The Dallas Board of Aldermen has elected to continue displaying the town’s nativity scene in its traditional space on the court square despite legal threats from the Freedom From Religion Foundation.
A nativity scene is a special exhibition of art objects that represent the birth of Jesus, particularly during the Christmas season. According to the Freedom From Religion Foundation, the nativity scene was in violation of a Supreme Court ruling that bans religious displays on government property.
“For me as a Christian, to be asked not to celebrate is a violation of free speech,” said Monty Self, a resident of Dallas, according to the Gaston Gazette. “Having the Nativity doesn’t mean government endorses it, it means they’re honoring the holiday.”
Although they will replace the crèche as well as other secular Christmas symbols with decorations having no religious affiliation, many residents are happy with the decision to not remove the exhibition as a whole.
“That’s a victory in and of itself, that they’re at least willing to stay the course and find a middle road,” said Dallas resident Sarah Jordan, who protested by organizing a live Nativity stand-in with more than 100 community members on the court house lawn. “They’re not backing down … and staying within the parameters of the Supreme Court rulings.”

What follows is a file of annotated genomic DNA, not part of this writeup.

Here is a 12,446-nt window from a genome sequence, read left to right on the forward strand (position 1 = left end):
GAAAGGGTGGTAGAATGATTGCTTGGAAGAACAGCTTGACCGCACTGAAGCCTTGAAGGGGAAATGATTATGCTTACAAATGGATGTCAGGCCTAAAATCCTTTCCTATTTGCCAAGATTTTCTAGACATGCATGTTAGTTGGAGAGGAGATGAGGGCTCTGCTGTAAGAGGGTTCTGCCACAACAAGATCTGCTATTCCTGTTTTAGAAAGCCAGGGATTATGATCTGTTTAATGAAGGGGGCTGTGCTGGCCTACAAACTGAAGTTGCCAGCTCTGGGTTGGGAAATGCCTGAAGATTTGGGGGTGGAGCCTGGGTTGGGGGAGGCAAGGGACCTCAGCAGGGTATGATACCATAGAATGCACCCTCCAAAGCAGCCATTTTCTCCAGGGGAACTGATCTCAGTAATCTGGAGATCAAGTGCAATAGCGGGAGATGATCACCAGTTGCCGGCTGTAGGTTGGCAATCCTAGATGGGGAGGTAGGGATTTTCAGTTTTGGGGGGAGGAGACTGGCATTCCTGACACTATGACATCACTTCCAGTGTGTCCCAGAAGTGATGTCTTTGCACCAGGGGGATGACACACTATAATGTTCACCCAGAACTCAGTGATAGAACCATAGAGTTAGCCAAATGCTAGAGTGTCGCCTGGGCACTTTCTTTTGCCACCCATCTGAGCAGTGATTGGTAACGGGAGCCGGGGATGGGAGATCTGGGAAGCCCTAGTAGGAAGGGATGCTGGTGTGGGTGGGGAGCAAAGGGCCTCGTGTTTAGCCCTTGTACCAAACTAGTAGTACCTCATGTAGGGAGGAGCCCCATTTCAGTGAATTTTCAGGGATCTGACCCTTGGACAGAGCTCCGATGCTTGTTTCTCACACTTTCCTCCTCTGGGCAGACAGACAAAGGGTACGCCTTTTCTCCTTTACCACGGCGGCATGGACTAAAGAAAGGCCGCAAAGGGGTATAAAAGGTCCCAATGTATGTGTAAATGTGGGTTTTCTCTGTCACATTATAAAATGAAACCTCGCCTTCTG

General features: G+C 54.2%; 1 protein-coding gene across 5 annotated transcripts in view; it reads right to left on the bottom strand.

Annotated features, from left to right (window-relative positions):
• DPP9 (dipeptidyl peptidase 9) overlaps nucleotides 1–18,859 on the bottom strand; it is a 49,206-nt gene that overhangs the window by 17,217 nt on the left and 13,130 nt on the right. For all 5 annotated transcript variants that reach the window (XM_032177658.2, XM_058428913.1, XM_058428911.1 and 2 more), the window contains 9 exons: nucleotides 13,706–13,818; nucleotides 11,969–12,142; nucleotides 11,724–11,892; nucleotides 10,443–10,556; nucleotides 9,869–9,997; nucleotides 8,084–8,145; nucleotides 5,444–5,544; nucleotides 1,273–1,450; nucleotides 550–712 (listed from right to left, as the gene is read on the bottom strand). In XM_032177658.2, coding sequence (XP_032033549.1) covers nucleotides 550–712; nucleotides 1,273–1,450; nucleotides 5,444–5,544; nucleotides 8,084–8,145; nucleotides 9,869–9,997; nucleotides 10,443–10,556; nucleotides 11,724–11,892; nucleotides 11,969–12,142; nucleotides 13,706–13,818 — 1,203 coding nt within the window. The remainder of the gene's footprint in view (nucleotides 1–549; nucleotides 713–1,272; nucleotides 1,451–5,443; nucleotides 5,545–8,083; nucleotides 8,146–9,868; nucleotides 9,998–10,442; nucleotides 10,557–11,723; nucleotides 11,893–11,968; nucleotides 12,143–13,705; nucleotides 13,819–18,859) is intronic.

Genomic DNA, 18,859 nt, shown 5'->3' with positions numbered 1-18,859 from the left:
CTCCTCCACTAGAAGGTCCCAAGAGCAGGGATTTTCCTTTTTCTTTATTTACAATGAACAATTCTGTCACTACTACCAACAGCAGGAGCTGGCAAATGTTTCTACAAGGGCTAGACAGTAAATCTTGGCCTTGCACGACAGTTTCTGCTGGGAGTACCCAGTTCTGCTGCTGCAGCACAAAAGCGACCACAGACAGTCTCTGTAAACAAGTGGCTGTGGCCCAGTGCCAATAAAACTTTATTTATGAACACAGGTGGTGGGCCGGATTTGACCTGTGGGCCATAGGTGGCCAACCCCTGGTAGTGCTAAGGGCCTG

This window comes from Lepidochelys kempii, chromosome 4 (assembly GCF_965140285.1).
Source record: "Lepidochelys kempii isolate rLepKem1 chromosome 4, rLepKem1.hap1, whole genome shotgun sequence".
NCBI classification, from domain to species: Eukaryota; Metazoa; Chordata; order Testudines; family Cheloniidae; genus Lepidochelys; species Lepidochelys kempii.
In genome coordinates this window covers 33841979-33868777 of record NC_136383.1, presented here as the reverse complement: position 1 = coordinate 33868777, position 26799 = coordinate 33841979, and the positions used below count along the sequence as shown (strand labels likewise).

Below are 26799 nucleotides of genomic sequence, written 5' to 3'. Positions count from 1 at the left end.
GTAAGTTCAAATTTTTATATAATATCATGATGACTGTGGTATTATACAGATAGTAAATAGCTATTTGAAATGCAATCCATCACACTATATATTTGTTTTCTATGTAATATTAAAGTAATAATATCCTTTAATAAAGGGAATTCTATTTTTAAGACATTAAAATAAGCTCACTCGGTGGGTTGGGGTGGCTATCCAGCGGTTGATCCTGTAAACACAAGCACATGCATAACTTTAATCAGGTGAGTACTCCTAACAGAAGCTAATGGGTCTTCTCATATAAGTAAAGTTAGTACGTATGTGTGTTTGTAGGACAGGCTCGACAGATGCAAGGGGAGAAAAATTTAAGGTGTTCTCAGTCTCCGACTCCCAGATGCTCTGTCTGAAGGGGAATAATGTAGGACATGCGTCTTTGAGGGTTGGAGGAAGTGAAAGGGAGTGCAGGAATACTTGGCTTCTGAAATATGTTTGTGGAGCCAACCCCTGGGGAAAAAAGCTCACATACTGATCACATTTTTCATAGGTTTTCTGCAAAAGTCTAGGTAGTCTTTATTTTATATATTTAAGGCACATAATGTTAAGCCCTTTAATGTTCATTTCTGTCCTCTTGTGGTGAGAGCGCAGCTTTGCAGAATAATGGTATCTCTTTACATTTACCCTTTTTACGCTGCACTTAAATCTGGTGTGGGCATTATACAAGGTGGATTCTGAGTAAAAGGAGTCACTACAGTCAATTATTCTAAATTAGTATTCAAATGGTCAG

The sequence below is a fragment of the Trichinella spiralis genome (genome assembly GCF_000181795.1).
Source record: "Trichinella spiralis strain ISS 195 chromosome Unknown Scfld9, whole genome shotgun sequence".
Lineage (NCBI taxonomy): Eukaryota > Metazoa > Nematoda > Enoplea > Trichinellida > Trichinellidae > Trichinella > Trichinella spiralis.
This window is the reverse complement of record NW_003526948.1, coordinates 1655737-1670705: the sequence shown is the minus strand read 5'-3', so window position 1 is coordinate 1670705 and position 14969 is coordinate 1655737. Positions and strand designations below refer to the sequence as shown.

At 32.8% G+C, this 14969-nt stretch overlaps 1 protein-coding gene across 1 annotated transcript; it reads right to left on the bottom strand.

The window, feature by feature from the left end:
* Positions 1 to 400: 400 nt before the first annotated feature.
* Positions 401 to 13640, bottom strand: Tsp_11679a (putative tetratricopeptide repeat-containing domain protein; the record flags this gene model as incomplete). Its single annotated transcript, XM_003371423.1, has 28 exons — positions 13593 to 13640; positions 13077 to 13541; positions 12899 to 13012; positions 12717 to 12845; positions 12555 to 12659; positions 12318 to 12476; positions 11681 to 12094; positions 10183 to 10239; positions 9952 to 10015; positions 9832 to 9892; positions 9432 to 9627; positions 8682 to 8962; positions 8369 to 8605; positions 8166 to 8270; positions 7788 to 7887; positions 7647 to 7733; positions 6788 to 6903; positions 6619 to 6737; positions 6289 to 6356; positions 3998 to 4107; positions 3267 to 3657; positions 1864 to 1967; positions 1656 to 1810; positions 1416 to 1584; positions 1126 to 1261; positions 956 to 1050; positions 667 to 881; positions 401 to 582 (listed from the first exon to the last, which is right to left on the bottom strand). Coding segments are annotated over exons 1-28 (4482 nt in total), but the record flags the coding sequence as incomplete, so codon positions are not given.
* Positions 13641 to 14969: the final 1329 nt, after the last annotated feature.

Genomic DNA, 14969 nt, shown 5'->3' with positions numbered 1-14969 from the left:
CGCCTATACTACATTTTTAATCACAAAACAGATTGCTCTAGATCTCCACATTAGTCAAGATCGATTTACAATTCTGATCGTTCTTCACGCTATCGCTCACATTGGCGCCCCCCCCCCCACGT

The town faced threats last Christmas as well when a private business owner displayed the scene outside of his shop. Town leaders worked with attorneys in a similar fashion to find a solution that worked best for everyone.
“The community always plays a big role in what we decide, but the legal part was our main concern,” Mayor Pro Tem Allen Huggins said. “It took a good bit of research, but I think we did the right thing.”
“This issue is in our own backyard, and we as a community will not be bullied,” added Jordan.
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